Max Kowalski, Opus 10, Sechs Lieder Auf Alte Gedichte

by Suzi More With Angela Manso

Released 2015
Released 2015
Max Kowalski's Opus 10 is patterned on the songs of very old german music, the Minnesangers-the German version of Troubadors.
Max Kowalski(1882-1956) was born in Kowal, Poland. His family moved the next year to Frankfort, Germany, where he grew up, studied and earned Doctorates in both Music and Law (his specialty was Copyrights). His teacher of compostition was Bernhard Sekles and voice, Alexander Heineman. In Germany from 1913 till 1931, Max Kowalski was a prolific composer of beautiful lieder in the Romantic style. Although he was Jewish, Max Kowalski wrote music of all styles and genres, from Japanese, Chinese, Danish, Arabic, French and that of many great German authors,he even wrote a Marienlieder in his Opus 12. He was friend to many other composers, artists and performers and every song cycle he wrote was quickly published until Adolf Hitler and the Third Reich took over the country. In the late 30's Kowalski was very involved with the "Kulterbund" in Frankfort, Germany and his music continued to have popularity in their orchestral concerts. He is mentioned and highlighted by his presence at the last Kulturbund concert(1938) in Martin Goldsmith's book entitled "The Inextinguishable Symphony". By the end of 1938, Kowalski was arrested and spent time in Buchenwald but within a month he was released and he fled to England where he spent the rest of his life teaching voice, singing in a Synagogue and making a humble living. Although no music of his was ever published again, he kept writing new works, 18 new song cycles in manuscripts which singers performed in concerts and on radio. Opus 1 is his first composition dated 1913 and first published by Leukart in Germany. It had been out-of-print many years until Dr. Walter Foster of Recital Publications in Huntsville, Texas took up the committment to bring as many of Max Kowalski's song cycles to the public as possible. So far, all of his 17 previously published cycles have been reprinted. In addition, several of the manuscripts are being printed as 1st editions by Dr. Foster.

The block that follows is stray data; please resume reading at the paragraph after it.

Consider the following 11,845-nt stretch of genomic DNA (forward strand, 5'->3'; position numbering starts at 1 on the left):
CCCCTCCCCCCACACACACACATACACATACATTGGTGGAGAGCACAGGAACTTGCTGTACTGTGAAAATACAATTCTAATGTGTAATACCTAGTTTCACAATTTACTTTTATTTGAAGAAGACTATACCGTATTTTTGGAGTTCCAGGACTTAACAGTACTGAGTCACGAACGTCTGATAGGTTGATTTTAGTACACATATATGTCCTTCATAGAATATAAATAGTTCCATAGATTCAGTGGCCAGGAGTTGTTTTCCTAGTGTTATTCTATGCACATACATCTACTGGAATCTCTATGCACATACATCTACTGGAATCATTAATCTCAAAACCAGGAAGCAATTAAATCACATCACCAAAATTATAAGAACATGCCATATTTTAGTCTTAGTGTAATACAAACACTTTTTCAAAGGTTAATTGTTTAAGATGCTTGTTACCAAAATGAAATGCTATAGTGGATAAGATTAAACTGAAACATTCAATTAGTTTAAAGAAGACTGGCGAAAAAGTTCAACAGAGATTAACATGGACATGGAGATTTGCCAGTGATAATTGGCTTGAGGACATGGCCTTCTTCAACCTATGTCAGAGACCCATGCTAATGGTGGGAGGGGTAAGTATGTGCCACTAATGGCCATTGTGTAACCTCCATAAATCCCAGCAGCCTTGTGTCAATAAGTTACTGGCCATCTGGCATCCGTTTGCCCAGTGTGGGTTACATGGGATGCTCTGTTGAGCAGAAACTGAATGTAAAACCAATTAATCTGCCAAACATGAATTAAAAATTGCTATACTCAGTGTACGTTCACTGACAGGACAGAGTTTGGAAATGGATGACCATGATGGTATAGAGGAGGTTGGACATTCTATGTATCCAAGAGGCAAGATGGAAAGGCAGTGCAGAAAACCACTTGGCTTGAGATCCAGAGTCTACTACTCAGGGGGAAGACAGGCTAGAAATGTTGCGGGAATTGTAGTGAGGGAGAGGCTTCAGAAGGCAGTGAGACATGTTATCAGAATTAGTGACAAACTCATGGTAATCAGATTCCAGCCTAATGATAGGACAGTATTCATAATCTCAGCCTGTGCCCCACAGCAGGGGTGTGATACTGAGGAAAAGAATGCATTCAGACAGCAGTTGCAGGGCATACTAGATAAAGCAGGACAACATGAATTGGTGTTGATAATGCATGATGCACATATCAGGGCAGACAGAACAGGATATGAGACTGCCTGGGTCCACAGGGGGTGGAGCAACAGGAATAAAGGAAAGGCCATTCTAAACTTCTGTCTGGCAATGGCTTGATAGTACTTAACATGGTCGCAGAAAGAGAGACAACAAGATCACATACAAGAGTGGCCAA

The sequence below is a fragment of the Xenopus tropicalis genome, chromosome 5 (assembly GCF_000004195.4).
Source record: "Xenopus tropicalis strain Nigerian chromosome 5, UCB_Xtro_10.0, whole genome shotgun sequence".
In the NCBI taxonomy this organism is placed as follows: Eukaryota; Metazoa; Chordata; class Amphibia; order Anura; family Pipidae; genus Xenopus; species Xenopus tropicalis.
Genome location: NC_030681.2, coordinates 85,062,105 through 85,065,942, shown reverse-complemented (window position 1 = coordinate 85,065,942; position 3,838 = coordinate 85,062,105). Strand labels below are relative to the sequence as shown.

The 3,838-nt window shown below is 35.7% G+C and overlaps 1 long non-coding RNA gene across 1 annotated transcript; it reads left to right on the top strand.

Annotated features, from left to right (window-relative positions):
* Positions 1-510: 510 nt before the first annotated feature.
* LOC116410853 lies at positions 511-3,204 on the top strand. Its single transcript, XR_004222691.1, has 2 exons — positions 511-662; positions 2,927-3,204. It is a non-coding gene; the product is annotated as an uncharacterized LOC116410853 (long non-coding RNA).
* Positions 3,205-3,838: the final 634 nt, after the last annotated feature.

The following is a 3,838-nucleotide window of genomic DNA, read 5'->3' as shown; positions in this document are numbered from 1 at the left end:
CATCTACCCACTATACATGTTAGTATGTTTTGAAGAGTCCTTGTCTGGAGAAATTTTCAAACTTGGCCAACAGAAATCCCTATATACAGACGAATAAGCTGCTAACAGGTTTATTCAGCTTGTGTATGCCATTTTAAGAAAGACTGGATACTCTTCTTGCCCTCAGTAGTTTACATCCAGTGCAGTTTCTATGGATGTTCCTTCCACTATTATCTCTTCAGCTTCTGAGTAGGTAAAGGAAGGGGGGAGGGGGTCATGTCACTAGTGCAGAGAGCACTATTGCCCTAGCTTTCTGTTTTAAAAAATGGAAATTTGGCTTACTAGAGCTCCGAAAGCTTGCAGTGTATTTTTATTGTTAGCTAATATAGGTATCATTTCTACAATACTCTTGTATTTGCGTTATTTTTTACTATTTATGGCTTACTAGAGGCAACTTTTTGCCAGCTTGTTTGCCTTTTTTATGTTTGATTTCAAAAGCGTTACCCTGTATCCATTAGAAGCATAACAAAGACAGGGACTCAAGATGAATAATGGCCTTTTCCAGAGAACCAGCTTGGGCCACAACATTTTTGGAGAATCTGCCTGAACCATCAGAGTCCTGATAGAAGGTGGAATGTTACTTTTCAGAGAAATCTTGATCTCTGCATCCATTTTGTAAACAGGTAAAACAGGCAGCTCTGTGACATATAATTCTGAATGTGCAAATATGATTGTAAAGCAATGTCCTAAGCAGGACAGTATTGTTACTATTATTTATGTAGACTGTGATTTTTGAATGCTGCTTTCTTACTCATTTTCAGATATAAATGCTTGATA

A New Jersey native, Miss More has performed extensively throughout the United States and abroad. She has been soloist and has appeared in numerous operatic roles performing with the Festival Chorus of New Jersey, the Masterwork Chorus and Orchestra, Orpheus Chamber Singers, the Plainfield Symphony, Ars Musica Antiqua, the Garden State Chorale, the State Repertory Opera, Jersey Lyric Opera, Choral Baccarelli (Sao Paulo, Brazil), the Academy of Vocal Arts Opera Theatre (Philadelphia, PA), Montclair Chamber Orchestra, and numerous others. In 1989, she was the award-winning collaborator along with composer Loretta Jankowski, of a song cycle entitled Phoenix, published internationally by Boosey & Hawkes, in December 1993. The work, featuring Ms. More, was presented at both the Los Angeles, California (1989), and Little Rock, Arkansas, national Association of Teacher's of singing (NATS) conventions. She is a recipient of several Lila Wallace/Reader's Digest Incentive Grants, for performance and research. She is a member of the NATS, NJ, NYC and National chapters. Also, a composer of jazz, folk and children's songs. Her voice teachers and coaches include Franco Rossi-Roudett, Terrence Shook, Helen Fenstermacher, Chloe Owens, Daniel Ferro, Marlena Malas, Dorothea Discala, Frank Valentino, Deborah Taylor, and Dolores Cassinelli. She has appeared in master classes with Elly Amelling, Jerome Hines, Judith Raskin, and Daltin Baldwin. Ms. Morehead holds a B.A. degree from Rutgers University, M.A. degree from Jersey City State College, and pursued studies at the Academy of Vocal Arts, in Philadelphia, and New York University. She worked as voice teacher, chorus director and Orff specialist at the Newark School of the Arts for over 30 years. As well as taught over 20 years in the New Jersey Public Schools as music specialist.